— by Elizabeth Leibowitz
Contraception, choice, access to reproductive health care – these are terms synonymous with the all-encompassing phrase “women’s issues.” And yet, as President Barack Obama eloquently demonstrated in Tuesday’s presidential debate, “[t]hese are not just women’s issues. These are family issues. These are economic issues.” Access to affordable contraception is key if we wish for women to one day achieve equality in the workplace.
More after the jump.
Just this September the Guttmacher Institute published the results of a study that asked women to identify their reasons for using contraceptives and results were fascinating: 63 percent of respondents said their birth control allowed them to take better care of themselves or their families. What’s more, a working paper from the National Bureau of Economic Research released earlier this year found that the availability of oral contraception played a principal role in closing the gender wage gap since the 1980s. Being able to plan for children is necessary for women who wish to achieve their goals.
If we were to believe what Governor Mitt Romney said in Tuesday’s debate, we might think he agrees with the president:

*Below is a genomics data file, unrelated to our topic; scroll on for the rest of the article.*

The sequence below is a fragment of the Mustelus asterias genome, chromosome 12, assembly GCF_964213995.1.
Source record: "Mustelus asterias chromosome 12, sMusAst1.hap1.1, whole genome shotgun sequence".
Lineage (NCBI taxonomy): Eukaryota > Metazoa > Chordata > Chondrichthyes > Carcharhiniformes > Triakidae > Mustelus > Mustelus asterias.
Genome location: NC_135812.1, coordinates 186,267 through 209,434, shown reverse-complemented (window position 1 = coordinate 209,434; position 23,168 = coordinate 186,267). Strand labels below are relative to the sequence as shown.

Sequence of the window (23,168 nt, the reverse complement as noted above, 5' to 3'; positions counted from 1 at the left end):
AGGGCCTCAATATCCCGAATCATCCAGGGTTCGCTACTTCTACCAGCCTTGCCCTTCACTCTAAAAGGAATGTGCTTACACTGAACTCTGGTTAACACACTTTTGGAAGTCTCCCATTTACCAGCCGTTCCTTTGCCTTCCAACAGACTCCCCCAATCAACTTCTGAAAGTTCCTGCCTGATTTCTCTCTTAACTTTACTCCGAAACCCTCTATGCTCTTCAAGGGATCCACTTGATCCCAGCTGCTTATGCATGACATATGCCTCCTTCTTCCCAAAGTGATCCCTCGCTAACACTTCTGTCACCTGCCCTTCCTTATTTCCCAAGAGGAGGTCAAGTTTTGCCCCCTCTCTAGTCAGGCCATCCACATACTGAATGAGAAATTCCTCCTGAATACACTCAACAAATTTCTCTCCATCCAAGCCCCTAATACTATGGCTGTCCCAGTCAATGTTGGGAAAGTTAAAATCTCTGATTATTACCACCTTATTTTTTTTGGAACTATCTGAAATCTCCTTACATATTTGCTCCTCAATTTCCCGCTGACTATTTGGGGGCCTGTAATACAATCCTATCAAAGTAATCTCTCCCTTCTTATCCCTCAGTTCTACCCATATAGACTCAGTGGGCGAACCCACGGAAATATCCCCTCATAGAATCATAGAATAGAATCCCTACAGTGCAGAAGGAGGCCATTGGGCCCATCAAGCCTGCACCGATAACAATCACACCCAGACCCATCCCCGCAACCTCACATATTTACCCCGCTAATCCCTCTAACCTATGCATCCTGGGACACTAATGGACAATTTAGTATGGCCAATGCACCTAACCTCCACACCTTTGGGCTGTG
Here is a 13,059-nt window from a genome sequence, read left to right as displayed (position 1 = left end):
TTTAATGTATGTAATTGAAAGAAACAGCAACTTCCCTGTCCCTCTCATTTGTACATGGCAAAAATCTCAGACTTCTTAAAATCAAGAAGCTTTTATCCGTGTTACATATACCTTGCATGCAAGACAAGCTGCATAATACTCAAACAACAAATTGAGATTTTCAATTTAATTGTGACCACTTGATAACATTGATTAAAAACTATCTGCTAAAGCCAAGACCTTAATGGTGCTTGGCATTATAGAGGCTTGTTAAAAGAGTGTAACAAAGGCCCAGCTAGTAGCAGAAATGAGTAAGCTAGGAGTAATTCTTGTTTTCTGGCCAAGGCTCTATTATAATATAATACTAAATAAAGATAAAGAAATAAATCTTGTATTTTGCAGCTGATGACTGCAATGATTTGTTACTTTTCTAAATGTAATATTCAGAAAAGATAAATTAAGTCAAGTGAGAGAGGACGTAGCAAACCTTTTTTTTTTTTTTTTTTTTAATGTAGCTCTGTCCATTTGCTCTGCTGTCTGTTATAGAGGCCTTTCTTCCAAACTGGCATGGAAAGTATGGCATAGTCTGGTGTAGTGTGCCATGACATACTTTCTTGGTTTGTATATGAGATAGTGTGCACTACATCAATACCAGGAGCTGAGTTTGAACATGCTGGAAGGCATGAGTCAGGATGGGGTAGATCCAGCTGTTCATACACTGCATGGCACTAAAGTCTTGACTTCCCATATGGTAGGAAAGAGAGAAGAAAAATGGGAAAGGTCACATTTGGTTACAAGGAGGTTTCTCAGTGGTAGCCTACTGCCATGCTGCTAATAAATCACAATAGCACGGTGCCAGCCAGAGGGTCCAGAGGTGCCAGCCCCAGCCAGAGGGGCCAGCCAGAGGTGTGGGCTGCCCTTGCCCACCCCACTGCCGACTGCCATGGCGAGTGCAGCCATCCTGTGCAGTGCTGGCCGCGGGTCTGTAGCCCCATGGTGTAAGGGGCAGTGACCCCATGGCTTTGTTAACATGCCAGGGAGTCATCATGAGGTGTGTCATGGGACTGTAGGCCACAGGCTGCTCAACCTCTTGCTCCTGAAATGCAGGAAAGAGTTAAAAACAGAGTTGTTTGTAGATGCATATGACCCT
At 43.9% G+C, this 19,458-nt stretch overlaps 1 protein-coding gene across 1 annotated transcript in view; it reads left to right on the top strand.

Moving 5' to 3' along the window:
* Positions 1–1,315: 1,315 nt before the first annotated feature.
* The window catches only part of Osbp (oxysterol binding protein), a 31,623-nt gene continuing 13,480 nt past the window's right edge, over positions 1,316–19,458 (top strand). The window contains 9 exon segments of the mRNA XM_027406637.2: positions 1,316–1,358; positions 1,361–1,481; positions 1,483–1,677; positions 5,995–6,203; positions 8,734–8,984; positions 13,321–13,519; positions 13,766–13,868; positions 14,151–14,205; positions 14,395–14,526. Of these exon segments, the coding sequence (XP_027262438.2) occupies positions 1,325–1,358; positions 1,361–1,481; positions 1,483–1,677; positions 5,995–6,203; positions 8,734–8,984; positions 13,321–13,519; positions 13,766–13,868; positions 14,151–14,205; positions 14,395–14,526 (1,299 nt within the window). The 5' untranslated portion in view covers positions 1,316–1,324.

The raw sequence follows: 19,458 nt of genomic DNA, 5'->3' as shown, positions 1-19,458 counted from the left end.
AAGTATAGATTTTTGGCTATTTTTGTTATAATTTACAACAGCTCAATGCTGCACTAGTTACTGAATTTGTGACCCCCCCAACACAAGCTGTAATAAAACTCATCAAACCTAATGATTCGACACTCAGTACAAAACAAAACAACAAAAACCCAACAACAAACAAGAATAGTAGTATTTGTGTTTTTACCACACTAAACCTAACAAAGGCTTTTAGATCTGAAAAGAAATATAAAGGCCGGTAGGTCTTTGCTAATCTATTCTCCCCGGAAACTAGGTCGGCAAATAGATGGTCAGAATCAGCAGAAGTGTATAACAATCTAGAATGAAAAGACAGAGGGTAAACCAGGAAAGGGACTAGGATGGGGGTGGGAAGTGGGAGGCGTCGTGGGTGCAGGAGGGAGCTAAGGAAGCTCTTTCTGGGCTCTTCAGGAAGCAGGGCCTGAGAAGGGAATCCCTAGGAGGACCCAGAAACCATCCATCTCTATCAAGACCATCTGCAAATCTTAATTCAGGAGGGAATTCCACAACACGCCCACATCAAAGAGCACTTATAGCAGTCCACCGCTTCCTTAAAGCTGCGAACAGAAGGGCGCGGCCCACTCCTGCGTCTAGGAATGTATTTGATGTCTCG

“…I don’t believe that bureaucrats in Washington should tell someone whether they can use contraceptives or not. And I don’t believe employers should tell someone whether they could have contraceptive care of not. Every woman in America should have access to contraceptives.”
But this answer is unrepresentative of Romney’s true views on the issue and provides another example of just how desperate the Governor is to win the election.
Aside from taking a stringently anti-choice stance from the beginning of his campaign, Romney has demonstrated that he is against access to contraception time and time again. The Governor has repeatedly said he would repeal Obamacare, once again placing the burden of paying for contraceptives on the shoulders of women. He has been vocal about his desire to defund Planned Parenthood, an organization that serves as the only source of reproductive health care for many low-income women. He has even gone as far to voice his support for the Blunt Amendment, which would allow employers to deny contraception to their female employees based on religious objections. These are not the actions are someone supportive of contraception accessibility.
With this information, it’s not shocking to learn that Romney did not support the Lilly Ledbetter Fair Pay Act — he doesn’t seem to understand equality in the workplace is still unachievable for many women. The President, on the other hand, does. Between passing his landmark health care bill to signing the Lilly Ledbetter Act to ensuring that all women have access to affordable contraception, Obama understands that women’s issues are economic issues — even without “binders” of women.